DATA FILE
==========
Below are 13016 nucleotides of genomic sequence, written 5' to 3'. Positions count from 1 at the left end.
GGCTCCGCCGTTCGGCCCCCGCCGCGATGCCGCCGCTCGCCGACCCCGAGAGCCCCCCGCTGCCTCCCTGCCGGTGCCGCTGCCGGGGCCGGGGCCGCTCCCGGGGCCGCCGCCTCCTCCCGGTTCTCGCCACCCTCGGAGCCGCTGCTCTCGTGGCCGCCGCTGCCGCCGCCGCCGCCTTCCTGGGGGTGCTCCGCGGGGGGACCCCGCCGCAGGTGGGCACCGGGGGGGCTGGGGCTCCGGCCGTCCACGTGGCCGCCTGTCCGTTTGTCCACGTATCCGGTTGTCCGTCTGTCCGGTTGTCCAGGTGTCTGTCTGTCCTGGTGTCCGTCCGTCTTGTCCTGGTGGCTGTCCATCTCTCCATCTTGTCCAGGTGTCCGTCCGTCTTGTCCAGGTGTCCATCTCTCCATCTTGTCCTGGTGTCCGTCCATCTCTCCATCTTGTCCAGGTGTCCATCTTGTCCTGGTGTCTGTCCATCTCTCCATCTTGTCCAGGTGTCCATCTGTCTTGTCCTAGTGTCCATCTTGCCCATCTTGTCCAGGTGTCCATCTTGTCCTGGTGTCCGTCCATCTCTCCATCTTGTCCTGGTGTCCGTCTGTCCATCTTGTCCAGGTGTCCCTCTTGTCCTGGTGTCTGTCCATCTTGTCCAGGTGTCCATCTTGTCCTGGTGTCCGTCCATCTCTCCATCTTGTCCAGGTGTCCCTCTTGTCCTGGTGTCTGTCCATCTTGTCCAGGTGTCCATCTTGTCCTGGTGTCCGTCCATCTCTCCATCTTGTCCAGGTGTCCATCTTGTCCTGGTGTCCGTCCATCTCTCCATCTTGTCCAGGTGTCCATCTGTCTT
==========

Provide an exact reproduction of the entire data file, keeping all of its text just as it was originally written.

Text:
Below are 13016 nucleotides of genomic sequence, written 5' to 3'. Positions count from 1 at the left end.
GGCTCCGCCGTTCGGCCCCCGCCGCGATGCCGCCGCTCGCCGACCCCGAGAGCCCCCCGCTGCCTCCCTGCCGGTGCCGCTGCCGGGGCCGGGGCCGCTCCCGGGGCCGCCGCCTCCTCCCGGTTCTCGCCACCCTCGGAGCCGCTGCTCTCGTGGCCGCCGCTGCCGCCGCCGCCGCCTTCCTGGGGGTGCTCCGCGGGGGGACCCCGCCGCAGGTGGGCACCGGGGGGGCTGGGGCTCCGGCCGTCCACGTGGCCGCCTGTCCGTTTGTCCACGTATCCGGTTGTCCGTCTGTCCGGTTGTCCAGGTGTCTGTCTGTCCTGGTGTCCGTCCGTCTTGTCCTGGTGGCTGTCCATCTCTCCATCTTGTCCAGGTGTCCGTCCGTCTTGTCCAGGTGTCCATCTCTCCATCTTGTCCTGGTGTCCGTCCATCTCTCCATCTTGTCCAGGTGTCCATCTTGTCCTGGTGTCTGTCCATCTCTCCATCTTGTCCAGGTGTCCATCTGTCTTGTCCTAGTGTCCATCTTGCCCATCTTGTCCAGGTGTCCATCTTGTCCTGGTGTCCGTCCATCTCTCCATCTTGTCCTGGTGTCCGTCTGTCCATCTTGTCCAGGTGTCCCTCTTGTCCTGGTGTCTGTCCATCTTGTCCAGGTGTCCATCTTGTCCTGGTGTCCGTCCATCTCTCCATCTTGTCCAGGTGTCCCTCTTGTCCTGGTGTCTGTCCATCTTGTCCAGGTGTCCATCTTGTCCTGGTGTCCGTCCATCTCTCCATCTTGTCCAGGTGTCCATCTTGTCCTGGTGTCCGTCCATCTCTCCATCTTGTCCAGGTGTCCATCTGTCTT